# Code and time complexity of multiplication à la française

This references the multiplication algorithm in Chapter 1 of Algorithms by Dasgupta et al.

I am trying to understand how the code for multiplication à la française works from the multiplication by hand. This is the example given.

This is the code given for it.

I went ahead and did multiplication of $$13 \times 11$$ (odd) case and $$13 \times 10$$ (even) in a spreadsheet and this is what I got.

It seems to me that in the code the rows of the columns are flipped with respect to handwritten example, that is, in $$13 \times 11$$, the 1 shows up where 13 is and not where 104 is as in the handwritten example. I still get the correct answer. Where did I make a mistake? In the evaluation or understanding the conversion from handwritten algorithm to algorithm in code.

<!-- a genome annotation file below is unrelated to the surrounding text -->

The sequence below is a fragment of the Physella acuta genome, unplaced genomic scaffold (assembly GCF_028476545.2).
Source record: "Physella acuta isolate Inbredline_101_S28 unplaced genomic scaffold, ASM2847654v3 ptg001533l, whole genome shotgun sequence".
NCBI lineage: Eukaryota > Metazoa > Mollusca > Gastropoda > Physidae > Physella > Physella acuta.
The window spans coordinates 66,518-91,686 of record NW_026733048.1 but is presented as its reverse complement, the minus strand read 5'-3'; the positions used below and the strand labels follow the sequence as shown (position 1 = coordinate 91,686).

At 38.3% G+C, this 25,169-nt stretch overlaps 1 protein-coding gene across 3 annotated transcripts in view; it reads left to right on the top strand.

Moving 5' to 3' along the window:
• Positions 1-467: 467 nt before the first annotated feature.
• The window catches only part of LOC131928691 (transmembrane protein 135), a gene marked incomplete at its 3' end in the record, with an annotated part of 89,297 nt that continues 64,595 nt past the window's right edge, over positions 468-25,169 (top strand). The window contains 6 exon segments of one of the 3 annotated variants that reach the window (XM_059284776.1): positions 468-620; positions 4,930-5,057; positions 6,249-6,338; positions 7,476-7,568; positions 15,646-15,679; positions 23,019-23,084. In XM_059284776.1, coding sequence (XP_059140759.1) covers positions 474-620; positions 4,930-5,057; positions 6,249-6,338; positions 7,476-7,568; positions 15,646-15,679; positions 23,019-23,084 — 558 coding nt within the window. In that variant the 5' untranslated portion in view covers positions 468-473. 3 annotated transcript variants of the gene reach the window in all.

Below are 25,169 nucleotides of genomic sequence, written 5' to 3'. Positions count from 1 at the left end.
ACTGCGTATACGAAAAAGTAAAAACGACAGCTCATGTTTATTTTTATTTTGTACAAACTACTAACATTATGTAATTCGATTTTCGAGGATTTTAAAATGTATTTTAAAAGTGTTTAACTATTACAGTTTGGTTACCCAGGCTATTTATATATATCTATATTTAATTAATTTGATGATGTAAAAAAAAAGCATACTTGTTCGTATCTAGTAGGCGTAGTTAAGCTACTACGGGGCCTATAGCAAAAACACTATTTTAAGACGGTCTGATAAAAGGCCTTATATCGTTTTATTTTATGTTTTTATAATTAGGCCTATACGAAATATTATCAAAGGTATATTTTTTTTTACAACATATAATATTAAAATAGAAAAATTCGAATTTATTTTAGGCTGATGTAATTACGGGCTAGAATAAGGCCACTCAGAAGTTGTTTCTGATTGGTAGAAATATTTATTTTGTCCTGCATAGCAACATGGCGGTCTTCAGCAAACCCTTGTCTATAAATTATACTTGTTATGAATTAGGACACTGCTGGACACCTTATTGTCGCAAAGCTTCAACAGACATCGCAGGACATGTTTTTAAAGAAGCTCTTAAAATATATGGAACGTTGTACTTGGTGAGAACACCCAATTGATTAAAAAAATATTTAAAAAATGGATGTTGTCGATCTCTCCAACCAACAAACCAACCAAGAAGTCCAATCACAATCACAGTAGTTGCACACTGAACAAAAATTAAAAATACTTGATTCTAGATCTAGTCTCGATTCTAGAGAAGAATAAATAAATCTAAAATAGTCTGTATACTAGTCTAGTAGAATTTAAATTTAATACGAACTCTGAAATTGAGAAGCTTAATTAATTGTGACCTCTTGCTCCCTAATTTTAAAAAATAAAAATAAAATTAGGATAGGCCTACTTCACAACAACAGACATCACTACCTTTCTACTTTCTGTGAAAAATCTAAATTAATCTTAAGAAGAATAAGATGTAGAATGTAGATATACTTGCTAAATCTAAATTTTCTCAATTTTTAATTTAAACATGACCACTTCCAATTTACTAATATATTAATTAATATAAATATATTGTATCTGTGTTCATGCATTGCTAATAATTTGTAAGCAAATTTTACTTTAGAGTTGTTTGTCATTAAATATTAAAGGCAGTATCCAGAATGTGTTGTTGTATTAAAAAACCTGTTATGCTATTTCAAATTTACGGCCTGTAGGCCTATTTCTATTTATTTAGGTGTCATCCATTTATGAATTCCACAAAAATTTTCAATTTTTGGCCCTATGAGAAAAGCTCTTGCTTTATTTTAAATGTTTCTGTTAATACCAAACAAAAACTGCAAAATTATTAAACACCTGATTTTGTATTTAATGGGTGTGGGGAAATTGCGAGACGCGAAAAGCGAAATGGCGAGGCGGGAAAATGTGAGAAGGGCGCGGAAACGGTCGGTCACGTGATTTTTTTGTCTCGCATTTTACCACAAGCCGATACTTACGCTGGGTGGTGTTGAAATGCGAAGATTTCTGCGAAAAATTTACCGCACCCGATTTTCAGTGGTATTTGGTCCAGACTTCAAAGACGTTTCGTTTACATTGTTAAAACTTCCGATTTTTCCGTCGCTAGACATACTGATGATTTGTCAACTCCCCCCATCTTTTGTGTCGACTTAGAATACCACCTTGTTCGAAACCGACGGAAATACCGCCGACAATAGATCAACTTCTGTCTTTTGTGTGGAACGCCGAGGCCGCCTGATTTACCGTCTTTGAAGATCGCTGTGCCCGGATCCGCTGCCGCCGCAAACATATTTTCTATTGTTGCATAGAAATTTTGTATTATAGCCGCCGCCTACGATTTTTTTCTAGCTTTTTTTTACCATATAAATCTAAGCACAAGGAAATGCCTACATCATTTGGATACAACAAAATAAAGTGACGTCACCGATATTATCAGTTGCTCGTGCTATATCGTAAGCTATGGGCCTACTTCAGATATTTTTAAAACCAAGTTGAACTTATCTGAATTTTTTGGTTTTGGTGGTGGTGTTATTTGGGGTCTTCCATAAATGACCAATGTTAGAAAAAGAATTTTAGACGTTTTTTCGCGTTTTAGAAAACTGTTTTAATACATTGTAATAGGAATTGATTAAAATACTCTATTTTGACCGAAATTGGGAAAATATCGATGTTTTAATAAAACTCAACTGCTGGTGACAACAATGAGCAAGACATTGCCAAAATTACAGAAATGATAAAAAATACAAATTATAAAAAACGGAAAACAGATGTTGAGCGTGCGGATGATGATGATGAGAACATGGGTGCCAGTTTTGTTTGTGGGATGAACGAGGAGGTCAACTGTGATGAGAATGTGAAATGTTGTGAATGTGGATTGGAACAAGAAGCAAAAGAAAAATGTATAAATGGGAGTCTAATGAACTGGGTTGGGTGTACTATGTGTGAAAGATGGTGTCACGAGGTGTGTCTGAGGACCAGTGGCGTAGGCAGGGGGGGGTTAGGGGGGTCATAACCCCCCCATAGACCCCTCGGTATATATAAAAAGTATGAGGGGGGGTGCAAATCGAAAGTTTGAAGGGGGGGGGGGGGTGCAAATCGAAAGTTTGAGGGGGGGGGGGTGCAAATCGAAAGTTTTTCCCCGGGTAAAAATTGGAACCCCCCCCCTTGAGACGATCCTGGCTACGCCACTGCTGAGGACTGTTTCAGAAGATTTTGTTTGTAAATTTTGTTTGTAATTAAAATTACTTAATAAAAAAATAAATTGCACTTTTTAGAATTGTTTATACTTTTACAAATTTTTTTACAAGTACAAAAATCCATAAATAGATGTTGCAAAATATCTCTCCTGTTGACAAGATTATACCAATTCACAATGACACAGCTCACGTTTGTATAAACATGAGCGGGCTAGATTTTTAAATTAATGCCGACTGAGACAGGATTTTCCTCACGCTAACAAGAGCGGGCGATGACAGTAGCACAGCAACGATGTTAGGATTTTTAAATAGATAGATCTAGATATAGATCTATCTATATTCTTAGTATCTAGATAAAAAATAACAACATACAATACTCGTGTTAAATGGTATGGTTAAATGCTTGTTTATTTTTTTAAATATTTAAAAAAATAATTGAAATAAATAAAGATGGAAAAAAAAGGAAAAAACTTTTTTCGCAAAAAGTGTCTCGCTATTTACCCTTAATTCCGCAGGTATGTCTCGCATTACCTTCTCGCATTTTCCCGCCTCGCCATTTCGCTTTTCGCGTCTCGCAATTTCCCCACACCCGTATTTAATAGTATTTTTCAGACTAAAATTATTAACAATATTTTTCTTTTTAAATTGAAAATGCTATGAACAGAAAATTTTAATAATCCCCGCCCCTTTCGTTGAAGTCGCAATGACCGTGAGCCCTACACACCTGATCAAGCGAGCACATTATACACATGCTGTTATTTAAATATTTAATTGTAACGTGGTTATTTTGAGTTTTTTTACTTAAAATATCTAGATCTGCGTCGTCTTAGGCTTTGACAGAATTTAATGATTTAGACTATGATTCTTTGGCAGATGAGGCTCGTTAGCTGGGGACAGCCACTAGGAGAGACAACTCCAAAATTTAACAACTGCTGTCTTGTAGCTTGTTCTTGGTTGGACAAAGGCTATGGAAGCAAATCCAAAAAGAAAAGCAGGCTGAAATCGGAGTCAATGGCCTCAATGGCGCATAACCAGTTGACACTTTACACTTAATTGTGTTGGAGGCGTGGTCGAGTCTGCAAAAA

I also have trouble seeing how to get $$O(n^2)$$ for the time complexity. I understand that there is bit shifting and addition and so at some point, assuming both $$x$$ and $$y$$ are n bits, we end up adding $$1 + 2 + 3 + \dots + n = \frac{n}{2}(n+1) = O(n^2)$$ but aren't we shifting the bits $$n$$ times and therefore need to multiply by another factor of $$n$$ to get $$O(n^3)$$?

This is what I get when I think of the equation for master theorem: $$T(n) = T(\frac{n}{2}) + O(n)$$ because there is 1 recursive call and the problem is halved and it takes $$O(n)$$ time to add n bits. However, this equation would give me $$\Theta(n)$$ which is wrong. What step did I miss in the recurrence equation?

In the function $$T(n)$$, the parameter $$n$$ represents the length of the input in bits. The recursive call reduces $$y$$ to $$\lfloor y/2 \rfloor$$, which reduces the length of the input by a single bit. Hence the recurrence is really $$T(n) = T(n-1) + O(n)$$, whose solution is indeed $$T(n) = O(n^2)$$.